After more than six months, and more than a few technical hurdles, NYTProf v3 has been released at last.
In this post I’ll review the major changes and significant new features.
What’s new in Devel::NYTProf v3?
The first big feature is a visualization of the exclusive time spent in subroutines represented as a treemap:
That’s a treemap of a profile of perlcritic 1.088. The colors don’t mean anything. They’re just used to visually group subroutines in the same package. (I’m not very happy with the colors but the JIT toolkit I’m using doesn’t make it easy to use an attractive colour range. It interpolates a value in RGB color space. It would be much better to interpolate the value in HSV color space.)
The treemap is interactive! If you click on a square then the treemap is redrawn “zoomed in” one package level ‘closer’ to the package of the subroutine you clicked on.
Subroutine Caller Tracking
The subroutine profiler has been almost completely rewritten, yielding another major new feature. It now finds and records the name of the calling subroutine. (You might have assumed that NYTProf always did that. In fact it guessed based on the calling file and line number, and so was easily confused by nested subroutines and closures.) By properly tracking the calling subroutine NYTProf can now generate a more accurate call graph.
One immediate beneficiary is the nytprofcg utility (contributed by Chia-liang Kao). nytprofcg reads NYTProf profile data and generates callgrind data for viewing via Kcachegrind. The previous guessing behaviour limited the usefulness of nytprofcg. Now it works well, as you can see here:
I’ve not played with it much yet. If you do, let us know how it works out for you!
The subroutine called
main::RUNTIME in the image above is the fake name that NYTProf gives to ‘caller’ of the main script code. Code run at compile time will have a top-level caller of
BEGINs, they’ve always been a problem because there can be many of them in a single package. Each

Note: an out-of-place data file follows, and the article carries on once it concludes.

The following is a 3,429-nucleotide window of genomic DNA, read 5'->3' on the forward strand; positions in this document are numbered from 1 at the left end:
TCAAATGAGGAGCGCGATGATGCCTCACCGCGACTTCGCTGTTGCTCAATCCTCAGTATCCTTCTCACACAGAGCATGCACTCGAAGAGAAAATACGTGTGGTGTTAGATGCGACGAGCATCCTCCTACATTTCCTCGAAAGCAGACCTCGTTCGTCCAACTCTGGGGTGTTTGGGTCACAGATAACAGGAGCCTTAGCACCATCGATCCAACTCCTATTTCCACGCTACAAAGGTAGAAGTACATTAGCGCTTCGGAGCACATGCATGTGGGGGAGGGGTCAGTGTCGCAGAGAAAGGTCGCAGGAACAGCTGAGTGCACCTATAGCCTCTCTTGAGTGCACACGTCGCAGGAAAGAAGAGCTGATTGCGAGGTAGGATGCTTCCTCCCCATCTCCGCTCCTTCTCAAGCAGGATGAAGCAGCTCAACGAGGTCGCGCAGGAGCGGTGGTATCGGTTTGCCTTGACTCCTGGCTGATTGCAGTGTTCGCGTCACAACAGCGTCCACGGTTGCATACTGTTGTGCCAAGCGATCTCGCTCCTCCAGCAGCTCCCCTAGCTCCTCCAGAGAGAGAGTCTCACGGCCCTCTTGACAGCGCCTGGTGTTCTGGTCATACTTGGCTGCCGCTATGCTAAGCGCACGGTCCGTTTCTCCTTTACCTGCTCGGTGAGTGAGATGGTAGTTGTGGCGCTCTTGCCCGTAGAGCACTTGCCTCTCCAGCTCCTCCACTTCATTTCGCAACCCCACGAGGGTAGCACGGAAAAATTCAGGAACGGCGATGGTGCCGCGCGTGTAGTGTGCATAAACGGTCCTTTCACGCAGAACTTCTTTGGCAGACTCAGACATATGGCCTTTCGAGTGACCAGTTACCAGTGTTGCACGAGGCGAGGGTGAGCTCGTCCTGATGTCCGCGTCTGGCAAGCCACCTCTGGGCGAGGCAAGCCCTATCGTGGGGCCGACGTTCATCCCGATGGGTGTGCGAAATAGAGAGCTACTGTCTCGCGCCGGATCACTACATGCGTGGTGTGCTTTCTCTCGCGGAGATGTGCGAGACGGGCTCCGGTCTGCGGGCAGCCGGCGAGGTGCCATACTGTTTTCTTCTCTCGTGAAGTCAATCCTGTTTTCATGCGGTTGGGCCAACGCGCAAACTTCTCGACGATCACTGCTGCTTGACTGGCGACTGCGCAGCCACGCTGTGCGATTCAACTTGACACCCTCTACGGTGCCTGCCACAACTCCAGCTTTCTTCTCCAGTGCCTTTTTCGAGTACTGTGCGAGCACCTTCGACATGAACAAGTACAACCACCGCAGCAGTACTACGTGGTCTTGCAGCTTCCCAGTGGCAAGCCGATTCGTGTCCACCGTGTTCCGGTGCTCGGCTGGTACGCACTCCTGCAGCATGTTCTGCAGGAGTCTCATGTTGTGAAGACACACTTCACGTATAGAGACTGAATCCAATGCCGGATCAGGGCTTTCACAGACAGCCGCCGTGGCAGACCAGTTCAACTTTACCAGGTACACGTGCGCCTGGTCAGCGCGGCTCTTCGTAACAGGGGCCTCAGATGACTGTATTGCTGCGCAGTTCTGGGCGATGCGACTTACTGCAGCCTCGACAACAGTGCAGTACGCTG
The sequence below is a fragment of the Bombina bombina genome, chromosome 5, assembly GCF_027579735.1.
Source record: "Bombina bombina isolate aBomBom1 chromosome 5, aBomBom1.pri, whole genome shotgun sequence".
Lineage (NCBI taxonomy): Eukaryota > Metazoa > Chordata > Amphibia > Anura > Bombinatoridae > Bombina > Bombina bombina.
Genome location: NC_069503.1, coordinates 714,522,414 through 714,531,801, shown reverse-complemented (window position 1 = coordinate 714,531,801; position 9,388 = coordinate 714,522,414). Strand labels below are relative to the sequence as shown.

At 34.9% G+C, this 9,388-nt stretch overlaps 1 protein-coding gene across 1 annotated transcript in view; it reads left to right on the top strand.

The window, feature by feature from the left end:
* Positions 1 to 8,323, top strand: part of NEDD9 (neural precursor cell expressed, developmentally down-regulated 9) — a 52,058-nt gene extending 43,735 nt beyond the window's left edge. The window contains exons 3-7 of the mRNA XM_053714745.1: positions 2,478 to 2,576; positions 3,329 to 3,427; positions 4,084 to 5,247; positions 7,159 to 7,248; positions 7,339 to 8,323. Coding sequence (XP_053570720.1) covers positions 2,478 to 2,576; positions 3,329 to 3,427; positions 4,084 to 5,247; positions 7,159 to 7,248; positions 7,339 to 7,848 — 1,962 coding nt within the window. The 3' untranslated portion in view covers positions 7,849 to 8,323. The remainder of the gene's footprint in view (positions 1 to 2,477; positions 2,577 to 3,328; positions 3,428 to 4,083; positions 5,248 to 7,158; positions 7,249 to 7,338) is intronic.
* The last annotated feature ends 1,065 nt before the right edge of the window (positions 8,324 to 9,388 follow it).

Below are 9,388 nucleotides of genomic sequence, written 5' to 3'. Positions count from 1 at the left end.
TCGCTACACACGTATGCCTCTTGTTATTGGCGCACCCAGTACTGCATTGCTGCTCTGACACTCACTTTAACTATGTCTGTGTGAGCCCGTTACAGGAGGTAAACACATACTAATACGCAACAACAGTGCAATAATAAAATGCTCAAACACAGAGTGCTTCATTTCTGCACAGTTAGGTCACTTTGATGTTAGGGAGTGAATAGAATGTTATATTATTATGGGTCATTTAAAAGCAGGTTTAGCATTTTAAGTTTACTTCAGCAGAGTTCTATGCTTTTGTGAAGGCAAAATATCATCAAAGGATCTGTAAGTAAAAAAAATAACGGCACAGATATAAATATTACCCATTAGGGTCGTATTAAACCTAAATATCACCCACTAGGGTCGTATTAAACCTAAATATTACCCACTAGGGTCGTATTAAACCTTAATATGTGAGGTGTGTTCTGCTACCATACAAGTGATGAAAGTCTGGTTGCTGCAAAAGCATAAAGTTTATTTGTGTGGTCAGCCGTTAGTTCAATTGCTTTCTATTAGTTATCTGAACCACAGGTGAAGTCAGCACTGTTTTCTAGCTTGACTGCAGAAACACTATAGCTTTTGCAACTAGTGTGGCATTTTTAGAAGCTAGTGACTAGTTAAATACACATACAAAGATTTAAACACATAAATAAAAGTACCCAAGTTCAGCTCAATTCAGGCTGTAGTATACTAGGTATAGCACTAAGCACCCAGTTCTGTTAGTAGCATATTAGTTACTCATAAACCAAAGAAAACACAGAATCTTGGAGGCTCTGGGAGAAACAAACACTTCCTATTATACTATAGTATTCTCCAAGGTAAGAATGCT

use statement, for example, generates a
BEGIN sub that’s immediately executed then discarded. Previously the data for all those
BEGINs was mashed together and so almost useless.
The NYTProf subroutine profiler now renames
BEGINs by appending
@linenumber to make them unique. A whole new level of detail is opened up by this change. (This, along with a few other new features, requires perl 5.10.1+ or 5.8.9+.)
NYTProf now handles
goto ⊂ properly. That tail-call construct is commonly found at the end of
AUTOLOAD subroutines—so it’s more common than you might think.
The calling and called subroutine call counts and timings are updated correctly. For the call graph, the destination subroutine appears to have been called by the subroutine that called the subroutine that executed the goto. In other words, if A calls B and B does a goto &C, that call to C will show A as the caller. That fits the way goto &sub works, and ensures inclusive and exclusive times make sense.
Slow Opcode Profiling
This is another major new feature. NYTProf can now profile the time spent executing certain opcodes (the lowest-level units of execution in the perl interpreter).
I originally envisaged adding the mechanism for opcodes that corresponded to system calls (read, write, mkdir, chdir etc.) and called the feature ‘sys ops’. Then I realised there were other perl opcodes that would be worth profiling. The main two being
s/.../.../). So now the NYTProf subroutine profiler can now profile time spent in regular expressions!
Here’s an example:
The opcodes are given pseudo-subroutine names in the package that invoked the opcode with “
CORE:” prepended to the opcode name. In the example above you can see two instances of
CORE:match. One accounting for matches performed in the
main:: package, and another accounting for matches performed in the
File::Find:: package. (They’re marked ‘xsub’ above but I’ve changed that to ‘opcode’ now.)
Profiling of ‘slowops’, as I’ve called them, is controlled by the